Microsoft Defender is the built-in anti-malware package that’s included with modern Windows operating systems. It’s alternatively known as Windows Security (it shows up under Settings as Windows Security) or Windows Defender (sometimes with Antivirus at the end of the name, as in this Microsoft Docs page). But whatever you want to call it, for many Windows users, this tool is the go-to default for handling security on their PCs.
As with Windows Update in general, sometimes Microsoft Defender updates may not work. Normally, Defender updates are handled as part of routine Windows update behavior, run on a daily basis as a scheduled task. But sometimes, Windows Update itself runs into problems and doesn’t do much (or anything).
Should this happen, there are other ways to keep Defender updated, sidestepping any issues strictly related to Windows Update itself. (See the note at end of story for more advice on this topic.)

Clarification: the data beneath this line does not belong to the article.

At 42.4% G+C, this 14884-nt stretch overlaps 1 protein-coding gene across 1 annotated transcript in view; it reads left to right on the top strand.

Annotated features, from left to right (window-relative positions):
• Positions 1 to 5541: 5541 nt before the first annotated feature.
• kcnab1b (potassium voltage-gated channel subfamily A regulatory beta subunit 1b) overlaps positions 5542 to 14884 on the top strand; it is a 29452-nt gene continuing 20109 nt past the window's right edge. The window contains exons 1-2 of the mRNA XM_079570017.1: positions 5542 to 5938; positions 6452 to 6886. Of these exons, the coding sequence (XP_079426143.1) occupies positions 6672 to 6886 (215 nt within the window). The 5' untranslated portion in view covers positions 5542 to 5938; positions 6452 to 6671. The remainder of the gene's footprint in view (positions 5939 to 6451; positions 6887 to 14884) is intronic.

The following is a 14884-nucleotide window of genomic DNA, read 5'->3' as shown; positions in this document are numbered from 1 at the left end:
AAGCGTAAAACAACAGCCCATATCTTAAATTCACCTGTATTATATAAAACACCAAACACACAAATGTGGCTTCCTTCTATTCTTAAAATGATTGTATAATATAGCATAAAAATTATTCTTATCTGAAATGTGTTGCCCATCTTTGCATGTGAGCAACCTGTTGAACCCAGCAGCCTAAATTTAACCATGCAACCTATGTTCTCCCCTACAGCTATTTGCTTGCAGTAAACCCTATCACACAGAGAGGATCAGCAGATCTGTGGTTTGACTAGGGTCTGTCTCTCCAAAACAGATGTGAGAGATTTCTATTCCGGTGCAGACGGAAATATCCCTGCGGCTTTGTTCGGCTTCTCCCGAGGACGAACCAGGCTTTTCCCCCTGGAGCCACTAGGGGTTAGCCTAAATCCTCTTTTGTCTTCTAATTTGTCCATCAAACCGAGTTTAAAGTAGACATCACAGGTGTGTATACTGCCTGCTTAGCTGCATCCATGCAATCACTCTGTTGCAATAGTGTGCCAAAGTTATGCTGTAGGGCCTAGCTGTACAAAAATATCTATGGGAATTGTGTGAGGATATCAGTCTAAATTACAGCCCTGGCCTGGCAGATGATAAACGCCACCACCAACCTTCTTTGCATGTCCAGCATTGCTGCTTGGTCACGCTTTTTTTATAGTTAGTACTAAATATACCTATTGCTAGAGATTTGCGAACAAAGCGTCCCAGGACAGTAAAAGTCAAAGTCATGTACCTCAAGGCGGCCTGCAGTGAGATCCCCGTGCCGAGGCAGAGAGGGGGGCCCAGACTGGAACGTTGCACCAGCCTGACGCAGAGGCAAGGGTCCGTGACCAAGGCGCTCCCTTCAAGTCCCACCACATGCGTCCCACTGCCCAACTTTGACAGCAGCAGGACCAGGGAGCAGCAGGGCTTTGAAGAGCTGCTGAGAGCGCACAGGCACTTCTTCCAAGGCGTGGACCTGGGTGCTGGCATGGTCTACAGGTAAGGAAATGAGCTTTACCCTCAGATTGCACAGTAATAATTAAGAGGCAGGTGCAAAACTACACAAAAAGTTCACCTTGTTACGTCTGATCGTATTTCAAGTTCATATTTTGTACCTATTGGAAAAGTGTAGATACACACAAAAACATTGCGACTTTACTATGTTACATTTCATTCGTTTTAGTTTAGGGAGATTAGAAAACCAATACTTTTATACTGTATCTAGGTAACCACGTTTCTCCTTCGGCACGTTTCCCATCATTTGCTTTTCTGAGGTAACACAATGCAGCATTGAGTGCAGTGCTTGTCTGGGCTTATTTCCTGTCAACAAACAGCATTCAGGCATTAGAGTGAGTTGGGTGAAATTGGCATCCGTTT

1. Use Microsoft Defender’s own update facility
Within the Settings app, you can access a Windows Security facility with this selection sequence: Start > Settings > Update & Security > Windows Security in Windows 10 or Start > Settings > Privacy & Security > Windows Security in Windows 11. There you’ll find a button labeled “Open Windows Security” as shown in Figure 1. Alternatively, you can open the app directly by typing “Windows Security” into the Start menu.